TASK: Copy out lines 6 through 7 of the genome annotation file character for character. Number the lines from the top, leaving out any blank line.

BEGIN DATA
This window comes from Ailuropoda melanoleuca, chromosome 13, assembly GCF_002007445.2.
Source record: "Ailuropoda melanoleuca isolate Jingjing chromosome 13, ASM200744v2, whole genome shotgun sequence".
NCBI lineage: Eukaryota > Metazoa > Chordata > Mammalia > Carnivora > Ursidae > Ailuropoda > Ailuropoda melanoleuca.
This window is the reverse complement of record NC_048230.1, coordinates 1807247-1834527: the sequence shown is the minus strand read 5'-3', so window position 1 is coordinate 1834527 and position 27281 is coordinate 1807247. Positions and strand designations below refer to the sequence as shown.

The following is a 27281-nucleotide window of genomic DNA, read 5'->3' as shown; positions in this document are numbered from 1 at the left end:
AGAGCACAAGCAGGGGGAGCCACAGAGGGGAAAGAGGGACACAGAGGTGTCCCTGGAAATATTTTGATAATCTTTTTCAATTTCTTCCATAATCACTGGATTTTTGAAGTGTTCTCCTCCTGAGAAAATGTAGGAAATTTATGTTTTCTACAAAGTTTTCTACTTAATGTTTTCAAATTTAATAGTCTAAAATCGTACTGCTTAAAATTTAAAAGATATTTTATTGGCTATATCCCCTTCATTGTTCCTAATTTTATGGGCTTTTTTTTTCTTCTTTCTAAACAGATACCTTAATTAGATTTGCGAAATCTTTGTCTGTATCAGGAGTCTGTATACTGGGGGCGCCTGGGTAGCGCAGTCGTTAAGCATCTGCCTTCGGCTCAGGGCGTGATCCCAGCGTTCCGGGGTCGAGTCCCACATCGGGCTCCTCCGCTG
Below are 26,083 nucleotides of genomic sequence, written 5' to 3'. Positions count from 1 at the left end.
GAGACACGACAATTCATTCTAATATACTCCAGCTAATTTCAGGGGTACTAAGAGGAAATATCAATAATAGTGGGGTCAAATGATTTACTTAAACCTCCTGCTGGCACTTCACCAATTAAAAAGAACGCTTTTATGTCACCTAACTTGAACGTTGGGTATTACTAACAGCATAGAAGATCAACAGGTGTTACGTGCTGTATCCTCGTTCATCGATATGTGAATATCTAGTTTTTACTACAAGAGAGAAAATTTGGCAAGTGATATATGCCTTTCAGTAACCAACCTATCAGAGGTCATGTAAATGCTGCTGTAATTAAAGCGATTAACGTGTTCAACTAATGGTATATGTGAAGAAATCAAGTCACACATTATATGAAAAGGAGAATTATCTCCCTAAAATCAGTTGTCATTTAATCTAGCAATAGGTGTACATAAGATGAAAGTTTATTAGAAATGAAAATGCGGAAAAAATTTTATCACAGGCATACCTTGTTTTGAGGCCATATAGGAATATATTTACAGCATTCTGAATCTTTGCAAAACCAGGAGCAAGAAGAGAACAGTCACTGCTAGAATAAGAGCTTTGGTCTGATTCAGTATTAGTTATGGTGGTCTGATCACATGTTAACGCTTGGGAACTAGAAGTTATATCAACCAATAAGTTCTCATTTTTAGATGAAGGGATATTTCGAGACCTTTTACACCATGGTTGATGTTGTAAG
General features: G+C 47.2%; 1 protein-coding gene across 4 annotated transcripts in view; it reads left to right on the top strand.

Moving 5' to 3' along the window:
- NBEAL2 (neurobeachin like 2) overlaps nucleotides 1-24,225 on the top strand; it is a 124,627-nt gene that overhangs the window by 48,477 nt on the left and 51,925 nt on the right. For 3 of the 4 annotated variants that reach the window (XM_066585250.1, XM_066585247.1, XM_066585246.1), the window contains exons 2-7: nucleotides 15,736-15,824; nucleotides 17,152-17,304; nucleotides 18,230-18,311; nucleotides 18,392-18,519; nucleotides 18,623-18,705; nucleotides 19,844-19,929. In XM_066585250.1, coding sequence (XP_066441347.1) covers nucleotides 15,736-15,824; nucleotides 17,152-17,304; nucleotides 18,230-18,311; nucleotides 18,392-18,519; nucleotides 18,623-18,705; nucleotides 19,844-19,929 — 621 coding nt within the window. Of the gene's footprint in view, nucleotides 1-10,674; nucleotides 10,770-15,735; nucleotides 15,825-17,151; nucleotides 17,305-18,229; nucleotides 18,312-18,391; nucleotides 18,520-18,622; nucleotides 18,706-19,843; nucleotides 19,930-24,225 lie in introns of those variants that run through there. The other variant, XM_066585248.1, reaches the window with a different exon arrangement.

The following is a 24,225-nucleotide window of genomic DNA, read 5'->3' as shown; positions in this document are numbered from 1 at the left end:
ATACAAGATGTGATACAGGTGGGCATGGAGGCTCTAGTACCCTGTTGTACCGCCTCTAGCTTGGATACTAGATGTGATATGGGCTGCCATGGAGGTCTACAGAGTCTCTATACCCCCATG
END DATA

AGAGCACAAGCAGGGGGAGCCACAGAGGGGAAAGAGGGACACAGAGGTGTCCCTGGAAATATTTTGATAATCTTTTTCAATTTCTTCCATAATCACTGGATTTTTGAAGTGTTCTCCTCCTGAGAAAATGTAGGAAATTTATGTTTTCTACAAAGTTTTCTACTTAATGTTTTCAAATTTAATAGTCTAAAATCGTACTGCTTAAAATTTAAAAGATATTTTATTGGCTATATCCCCTTCATTGTTCCTAATTTTATGGGCTTTTTTTTTCTTCTTTCTAAACAGATACCTTAATTAGATTTGCGAAATCTTTGTCTGTATCAGGAGTCTGTATACTGGGGGCGCCTGGGTAGCGCAGTCGTTAAGCATCTGCCTTCGGCTCAGGGCGTGATCCCAGCGTTCCGGGGTCGAGTCCCACATCGGGCTCCTCCGCTG
Below are 26,083 nucleotides of genomic sequence, written 5' to 3'. Positions count from 1 at the left end.